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#paywalls12 – Looking outside: five paid-content lessons from Denmark, Slovakia and Slovenia

February 23rd, 2012 | 1 Comment | Posted by in Paid-for content

Copyright: Dreamer, via Wikimedia Commons

One of the sessions of today’s Paywall Strategies conference focussed on lessons from other countries, hearing from Berlingske Media, Denmark’s largest private media company, and from Piano Media, which has set up national subscription models in Slovakia and Slovenia.

Mads-Jakob Vad Kristensen, director of digital development at Berlingske Media, which has 2,000 employees and generates €400 million-a-year in revenue, explained how a range of titles, including tabloid, business-to-business and business-to-consumer publications are charging for content.

Not comfortable with the term paywall, Vad Kristensen shared the publisher’s lessons.

He gave the example of how Berlingske Media title BT Plus started by removing content “nice and slowly”, beginning to charge readers in April 2011.

Perhaps due to the season, a surprise first success in encouraging people to pay was an article on ’17 ways to spring clean your house’.

1. People will pay 

“If you have the right content people will pay for it, even in the consumer space,” he said.

However, he admitted the publisher “has not yet cracked” what makes young people part with their cash.

2. Travel guides are a hit

Another lesson from the Danish publisher is that “travel guides are a hit”, with people prepared to pay for digital city guides.

Many go on to pay for a €4-a-month subscription as that is the same price as an individual guide. And then they forget to cancel their subscriptions.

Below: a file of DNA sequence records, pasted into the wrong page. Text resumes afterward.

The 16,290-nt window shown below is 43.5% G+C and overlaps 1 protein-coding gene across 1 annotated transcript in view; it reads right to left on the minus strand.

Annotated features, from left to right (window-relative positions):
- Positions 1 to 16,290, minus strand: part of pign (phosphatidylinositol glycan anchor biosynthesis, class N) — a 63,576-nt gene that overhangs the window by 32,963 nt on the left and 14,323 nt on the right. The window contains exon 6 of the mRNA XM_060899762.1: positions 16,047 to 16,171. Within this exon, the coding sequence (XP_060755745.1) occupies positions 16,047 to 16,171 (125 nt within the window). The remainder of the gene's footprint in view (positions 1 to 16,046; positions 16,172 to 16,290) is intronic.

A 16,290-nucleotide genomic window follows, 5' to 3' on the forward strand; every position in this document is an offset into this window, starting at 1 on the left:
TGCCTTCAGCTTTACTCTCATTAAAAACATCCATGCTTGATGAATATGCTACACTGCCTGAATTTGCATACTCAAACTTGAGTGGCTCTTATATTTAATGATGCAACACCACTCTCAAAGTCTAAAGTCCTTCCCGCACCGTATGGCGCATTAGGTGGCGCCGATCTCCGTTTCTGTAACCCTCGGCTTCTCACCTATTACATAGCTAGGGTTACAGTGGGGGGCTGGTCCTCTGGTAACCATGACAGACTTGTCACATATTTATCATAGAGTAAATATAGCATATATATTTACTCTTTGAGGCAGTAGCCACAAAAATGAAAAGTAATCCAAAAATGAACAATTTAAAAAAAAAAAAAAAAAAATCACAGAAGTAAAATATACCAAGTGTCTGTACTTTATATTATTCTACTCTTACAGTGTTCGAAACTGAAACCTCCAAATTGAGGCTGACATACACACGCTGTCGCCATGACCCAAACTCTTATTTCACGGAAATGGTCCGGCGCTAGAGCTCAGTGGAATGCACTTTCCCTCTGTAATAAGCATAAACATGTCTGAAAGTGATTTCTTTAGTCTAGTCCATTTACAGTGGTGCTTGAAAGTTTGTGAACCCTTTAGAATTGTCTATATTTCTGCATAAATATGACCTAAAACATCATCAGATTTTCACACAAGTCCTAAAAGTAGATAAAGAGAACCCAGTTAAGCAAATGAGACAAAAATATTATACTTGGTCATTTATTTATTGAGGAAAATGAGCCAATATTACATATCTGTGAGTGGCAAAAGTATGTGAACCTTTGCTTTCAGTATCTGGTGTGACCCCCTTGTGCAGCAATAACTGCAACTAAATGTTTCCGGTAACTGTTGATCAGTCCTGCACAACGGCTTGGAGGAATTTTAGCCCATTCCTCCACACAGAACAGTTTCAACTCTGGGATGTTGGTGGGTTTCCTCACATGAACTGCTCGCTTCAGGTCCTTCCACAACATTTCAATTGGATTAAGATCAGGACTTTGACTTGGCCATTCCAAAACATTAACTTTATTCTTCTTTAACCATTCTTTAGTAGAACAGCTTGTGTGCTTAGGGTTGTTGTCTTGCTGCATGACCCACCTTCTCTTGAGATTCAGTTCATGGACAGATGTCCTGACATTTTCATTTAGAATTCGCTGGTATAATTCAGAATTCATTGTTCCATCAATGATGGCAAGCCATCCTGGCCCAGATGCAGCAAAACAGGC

3. Micropayments do not work

People will not pay for individual articles, was another lesson from the Danish publisher – even for an article advising people on “how to become a super lover” did not generate a single Kroner.

Mobile is going towards a paid model and digital is growing, Vad Kristensen said, revealing that “within a month we should have a new B2B offering, priced at around €40-a-month, purely digital product.”

4. Look at new forms of content

Vad Kristensen also urged publishers, especially of B2B and B2C titles, to consider the payment opportunities with new forms of content.

“It’s stupid to only look at content that has existed for 200 years.”

Tomas Bella – the CEO of Piano Media, the company behind group paywalls in Slovakia, which launched in April last year, and Slovenia, which went up last month – shared his lessons.

5. Group models work

A joint model where several publishers team up to charge readers works, said Bella, giving examples of successes and feedback from publishers in Slovakia and Slovenia.

The individual titles decide how much content to put in the paid-for section of the site, which ranges from 0 to 60 per cent.

The site to have joined but has not put any content behind the wall is a TV station with an ad-free site. It took the stance that it is not losing anything – and some confused customers even sign up and pay.

“Some titles even charging for commenting”, Bella said, resulting in “the quality of the discussions actually go going up”.

“It is not ideal” but you do “scare away” problem commenters, Bella said.

Bella explained how 40 per cent of the revenue generated goes to the site which saw the reader join and pay, the rest of the money is divided between the sites where the reader spends his or her time.

And Piano Media has big plans: it expects three to four countries to adopt the group model in 2012 and has an overall target of 50 countries, requiring four or five publishers to participate.

The UK is “not likely to be the first English-speaking country” to adopt the model, but sees strong possibilities for a joint paywall around areas of content, such as sport.

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Online Journalism Scandinavia: Mecom’s Danish arm will cut costs with open-source CMS

December 23rd, 2008 | 2 Comments | Posted by in Online Journalism

Mecom-owned Berlingske Media, Denmark’s biggest daily newspaper publisher, has decided to ditch its costly online publishing system for open-source software Drupal.